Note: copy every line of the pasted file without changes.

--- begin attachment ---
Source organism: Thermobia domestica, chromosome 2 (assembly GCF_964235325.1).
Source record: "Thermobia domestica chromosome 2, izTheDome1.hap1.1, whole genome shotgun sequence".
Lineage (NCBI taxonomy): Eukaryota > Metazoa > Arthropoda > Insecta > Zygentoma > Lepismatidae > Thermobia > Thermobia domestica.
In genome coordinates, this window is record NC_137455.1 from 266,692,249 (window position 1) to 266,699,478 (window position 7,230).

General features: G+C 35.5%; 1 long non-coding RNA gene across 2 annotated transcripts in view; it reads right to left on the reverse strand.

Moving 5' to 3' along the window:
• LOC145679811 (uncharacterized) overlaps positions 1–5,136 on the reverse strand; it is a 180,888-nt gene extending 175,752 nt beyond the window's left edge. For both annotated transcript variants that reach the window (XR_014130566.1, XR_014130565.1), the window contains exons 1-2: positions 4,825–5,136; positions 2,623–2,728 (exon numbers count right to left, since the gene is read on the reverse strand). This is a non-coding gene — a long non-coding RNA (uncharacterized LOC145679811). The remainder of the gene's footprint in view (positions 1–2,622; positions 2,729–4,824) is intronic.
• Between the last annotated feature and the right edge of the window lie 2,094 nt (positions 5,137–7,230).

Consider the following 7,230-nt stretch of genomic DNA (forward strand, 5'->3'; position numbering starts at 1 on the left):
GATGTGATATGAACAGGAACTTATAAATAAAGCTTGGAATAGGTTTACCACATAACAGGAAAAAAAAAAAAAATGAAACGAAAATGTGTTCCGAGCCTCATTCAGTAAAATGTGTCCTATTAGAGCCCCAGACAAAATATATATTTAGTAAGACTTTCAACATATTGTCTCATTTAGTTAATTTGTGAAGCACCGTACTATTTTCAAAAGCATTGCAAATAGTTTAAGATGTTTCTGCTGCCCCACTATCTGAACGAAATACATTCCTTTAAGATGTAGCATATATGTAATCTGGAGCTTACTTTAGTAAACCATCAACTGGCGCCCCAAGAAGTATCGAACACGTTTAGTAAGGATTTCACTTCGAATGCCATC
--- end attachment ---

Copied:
Source organism: Thermobia domestica, chromosome 2 (assembly GCF_964235325.1).
Source record: "Thermobia domestica chromosome 2, izTheDome1.hap1.1, whole genome shotgun sequence".
Lineage (NCBI taxonomy): Eukaryota > Metazoa > Arthropoda > Insecta > Zygentoma > Lepismatidae > Thermobia > Thermobia domestica.
In genome coordinates, this window is record NC_137455.1 from 266,692,249 (window position 1) to 266,699,478 (window position 7,230).

General features: G+C 35.5%; 1 long non-coding RNA gene across 2 annotated transcripts in view; it reads right to left on the reverse strand.

Moving 5' to 3' along the window:
• LOC145679811 (uncharacterized) overlaps positions 1–5,136 on the reverse strand; it is a 180,888-nt gene extending 175,752 nt beyond the window's left edge. For both annotated transcript variants that reach the window (XR_014130566.1, XR_014130565.1), the window contains exons 1-2: positions 4,825–5,136; positions 2,623–2,728 (exon numbers count right to left, since the gene is read on the reverse strand). This is a non-coding gene — a long non-coding RNA (uncharacterized LOC145679811). The remainder of the gene's footprint in view (positions 1–2,622; positions 2,729–4,824) is intronic.
• Between the last annotated feature and the right edge of the window lie 2,094 nt (positions 5,137–7,230).

Consider the following 7,230-nt stretch of genomic DNA (forward strand, 5'->3'; position numbering starts at 1 on the left):
GATGTGATATGAACAGGAACTTATAAATAAAGCTTGGAATAGGTTTACCACATAACAGGAAAAAAAAAAAAAATGAAACGAAAATGTGTTCCGAGCCTCATTCAGTAAAATGTGTCCTATTAGAGCCCCAGACAAAATATATATTTAGTAAGACTTTCAACATATTGTCTCATTTAGTTAATTTGTGAAGCACCGTACTATTTTCAAAAGCATTGCAAATAGTTTAAGATGTTTCTGCTGCCCCACTATCTGAACGAAATACATTCCTTTAAGATGTAGCATATATGTAATCTGGAGCTTACTTTAGTAAACCATCAACTGGCGCCCCAAGAAGTATCGAACACGTTTAGTAAGGATTTCACTTCGAATGCCATC